Introducing a whole arsenal of weaponry, including various swords with different powers, and a simple yet flexible control system that harked back to the golden arcade era with its "three buttons and a joystick" mantra, Itagaki had good reason to be confident. Of course, as the 21st century Ninja Gaiden geared up for launch, he also had much to prove. His previous Xbox effort had been the widely-derided Dead or Alive Xtreme Beach Volleyball, a lightweight souffl of digitised tit-wank that was routinely slaughtered by the critics and his reputation as a master of gameplay was in danger of being overshadowed by his reputation as a masturbator. "Anybody who tries to argue the merits of DOAX as a sort of virtual feminist retreat either has a loose grip on reality, or a firm grip on his penis," scoffed Tom at the time. Clearly, Team Ninja had to do something to reassure the hardcore fans that their mad genius leader hadn't been completely distracted by the lure of gently bouncing pillowy bosoms.
While he'd been quick to strip away almost every element from the previous games, Itagaki therefore shrewdly retained at least one established theme from the NES Ninja Gaiden - the fearsome difficulty. It was a decision that would provoke as much criticism as praise, with Edge even declaring the savage difficulty a design flaw. "It was done intentionally of course," Itagaki would later tell Kikizo. "The testers who tested this game went nuts. At first it was easier, but when the testers said 'this is too difficult', I made it even more difficult."
This difficulty certainly didn't phase Tom, because he's dead hard and better than you. "While Ninja Gaiden is hard," he hissed from the shadows in his epic import review, "it generally manages to avoid slaughtering you unless it's expressly your own fault... those in search of a challenge will appreciate the need to practice and learn how to play it in lieu of easy success." Indeed, the 9/10 score barely seemed adequate, given the amount of passionate gushing going on. "You've never played a game that's simultaneously as gorgeous, entertaining, inviting and downright hardcore as Ninja Gaiden...one of the finest action games ever made," he finally gasped before signing off, all spent and sweaty. So, job well done, Itagaki-san.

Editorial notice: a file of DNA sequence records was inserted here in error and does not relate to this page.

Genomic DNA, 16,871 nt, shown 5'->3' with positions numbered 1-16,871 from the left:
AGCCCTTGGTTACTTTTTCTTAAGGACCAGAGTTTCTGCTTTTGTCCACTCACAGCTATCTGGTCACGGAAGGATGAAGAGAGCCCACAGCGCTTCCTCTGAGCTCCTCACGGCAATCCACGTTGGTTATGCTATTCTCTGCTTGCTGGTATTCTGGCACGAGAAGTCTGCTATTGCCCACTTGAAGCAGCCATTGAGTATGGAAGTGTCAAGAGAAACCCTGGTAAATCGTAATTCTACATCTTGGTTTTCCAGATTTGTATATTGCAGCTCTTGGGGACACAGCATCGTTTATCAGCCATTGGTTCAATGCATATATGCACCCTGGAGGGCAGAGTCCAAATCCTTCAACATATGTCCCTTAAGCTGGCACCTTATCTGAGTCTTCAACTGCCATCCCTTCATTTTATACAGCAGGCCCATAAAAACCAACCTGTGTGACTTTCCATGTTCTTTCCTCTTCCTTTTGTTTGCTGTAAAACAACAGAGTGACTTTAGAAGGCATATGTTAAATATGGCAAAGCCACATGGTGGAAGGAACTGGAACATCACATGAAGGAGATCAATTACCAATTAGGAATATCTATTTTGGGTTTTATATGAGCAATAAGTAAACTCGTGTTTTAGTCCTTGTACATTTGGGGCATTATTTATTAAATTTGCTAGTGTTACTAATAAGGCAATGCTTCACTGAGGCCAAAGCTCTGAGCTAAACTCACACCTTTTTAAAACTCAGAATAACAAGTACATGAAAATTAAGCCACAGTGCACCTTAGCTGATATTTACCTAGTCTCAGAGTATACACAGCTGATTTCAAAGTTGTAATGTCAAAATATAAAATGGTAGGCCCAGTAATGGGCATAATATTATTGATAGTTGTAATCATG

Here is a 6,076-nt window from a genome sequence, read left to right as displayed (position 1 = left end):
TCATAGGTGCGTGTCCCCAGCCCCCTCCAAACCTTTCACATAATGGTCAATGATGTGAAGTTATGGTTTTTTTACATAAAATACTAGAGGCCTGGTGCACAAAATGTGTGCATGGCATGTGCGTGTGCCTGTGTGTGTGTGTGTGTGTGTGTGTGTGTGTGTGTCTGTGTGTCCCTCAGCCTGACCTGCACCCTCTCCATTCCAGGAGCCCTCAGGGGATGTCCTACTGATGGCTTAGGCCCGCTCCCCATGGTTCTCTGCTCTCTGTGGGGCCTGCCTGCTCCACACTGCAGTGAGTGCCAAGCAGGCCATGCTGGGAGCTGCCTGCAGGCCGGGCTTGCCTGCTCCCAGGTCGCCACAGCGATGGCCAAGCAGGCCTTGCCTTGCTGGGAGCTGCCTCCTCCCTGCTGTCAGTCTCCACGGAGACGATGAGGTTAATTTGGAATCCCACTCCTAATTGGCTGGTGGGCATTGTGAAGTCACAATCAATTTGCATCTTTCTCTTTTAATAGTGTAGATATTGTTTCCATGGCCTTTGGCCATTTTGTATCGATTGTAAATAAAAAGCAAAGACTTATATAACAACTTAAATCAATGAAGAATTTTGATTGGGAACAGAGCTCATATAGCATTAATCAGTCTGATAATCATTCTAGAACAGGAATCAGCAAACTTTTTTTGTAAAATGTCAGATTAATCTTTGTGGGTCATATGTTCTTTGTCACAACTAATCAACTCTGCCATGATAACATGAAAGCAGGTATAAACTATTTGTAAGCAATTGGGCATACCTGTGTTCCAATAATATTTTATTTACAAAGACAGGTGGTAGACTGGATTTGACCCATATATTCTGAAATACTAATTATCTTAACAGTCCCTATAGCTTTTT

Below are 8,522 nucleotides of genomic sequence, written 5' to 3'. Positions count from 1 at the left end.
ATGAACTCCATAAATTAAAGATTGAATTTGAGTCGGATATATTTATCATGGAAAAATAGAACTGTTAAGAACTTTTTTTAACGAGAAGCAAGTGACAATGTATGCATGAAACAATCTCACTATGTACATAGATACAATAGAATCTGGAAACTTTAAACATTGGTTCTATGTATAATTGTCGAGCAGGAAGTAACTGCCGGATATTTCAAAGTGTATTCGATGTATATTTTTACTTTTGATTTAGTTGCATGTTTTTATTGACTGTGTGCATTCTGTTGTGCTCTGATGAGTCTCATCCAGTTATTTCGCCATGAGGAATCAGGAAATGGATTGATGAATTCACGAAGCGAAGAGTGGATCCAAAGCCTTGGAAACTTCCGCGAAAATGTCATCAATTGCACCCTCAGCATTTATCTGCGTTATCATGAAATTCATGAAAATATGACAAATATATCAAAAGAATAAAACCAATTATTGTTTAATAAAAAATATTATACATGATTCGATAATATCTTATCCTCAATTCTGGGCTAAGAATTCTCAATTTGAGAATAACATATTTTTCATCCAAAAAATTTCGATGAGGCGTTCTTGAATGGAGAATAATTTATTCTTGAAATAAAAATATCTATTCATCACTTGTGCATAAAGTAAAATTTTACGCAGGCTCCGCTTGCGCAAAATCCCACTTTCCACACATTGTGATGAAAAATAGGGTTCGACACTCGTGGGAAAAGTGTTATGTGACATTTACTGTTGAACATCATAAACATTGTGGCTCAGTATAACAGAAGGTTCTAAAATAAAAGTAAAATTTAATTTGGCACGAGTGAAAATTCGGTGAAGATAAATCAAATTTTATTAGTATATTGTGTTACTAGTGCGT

Ninja Gaiden Black followed in 2005 and was designed as a definitive version of the game. "One of the things that motivated us to work on Ninja Gaiden Black is the idea of leaving the best and the ultimate action game on the current console before we move on to the 360," Itagaki explained to the official Xbox website. As well as tweaking the original game, Black also included the two downloadable Hurricane packs. Originally offered for free, these packs not only introduced new enemies and attacks, but also completely new game modes, stages and boss fights.
Two additional difficulty levels were also added for Black. Ninja Master was designed for those who had completed the game, and desired a truly punishing experience to put them to the test. Conversely, Ninja Dog demonstrated just how Itagaki felt about gamers who struggled with the game. While playing Ninja Dog made the game much easier, it left players in no doubt as to how much shame they should feel at opting for the path of least resistance. Between unlockable pink ribbons and the very girly Ayane cruelly mocking Ryu throughout, it's the closest games have ever come to actually flushing the player's head down the school toilet and forcing them to say "I like big hairy bums".
Amazingly, it wasn't until 2007 and Ninja Gaiden Sigma for the PS3 that the series appeared on a Sony platform, having completely skipped both the original PlayStation and PS2. Another remake of the 2004 version, Itagaki had no direct input on Sigma, instead handing the creative reins over to Team Ninja member Yosuke Hayashi. "The only thing I can commit to saying right now about Sigma," he told 1UP, "is that Hayashi is someone I hand-picked to lead the project, and I have faith in him."Of course, Itagaki had never sounded particularly enthused about the PS3, claiming that none of the launch titles had inspired him to track them down, sparing particular scorn for potential Gaiden rival, Heavenly Sword, which he memorably described as "half-assed". Fast-forward to now, and it doesn't sound like he's changed his mind about Sony hardware, writing off any future PS3 instalments of Ninja Gaiden and expressing his disappointment with Sigma. "It was a weird chimera of a game," he told TotalVideoGames this month, "From a game design standpoint, I don't think it was done well at all." So much for having faith in Hayashi.
Itagaki seemed more inspired by Nintendo's recent hardware innovations, producing the solid, polished and innovative Ninja Gaiden: Dragon Sword specifically for the DS - at his daughter's request - and ruminating on the possibility of developing something for the Wii. Whatever that may - or may not - turn out to be, it definitely won't be another adventure for Ryu Hayabusa. Itagaki has declared that the imminent Ninja Gaiden II will be his last, having taken the series as far as it can go. In fact, he claims, in typically humble style, that it's "the world's premier action game". Is the boob-fixated maniac right? With Ninja Gaiden II due out on Xbox 360 on 6th June, we'll find out soon enough.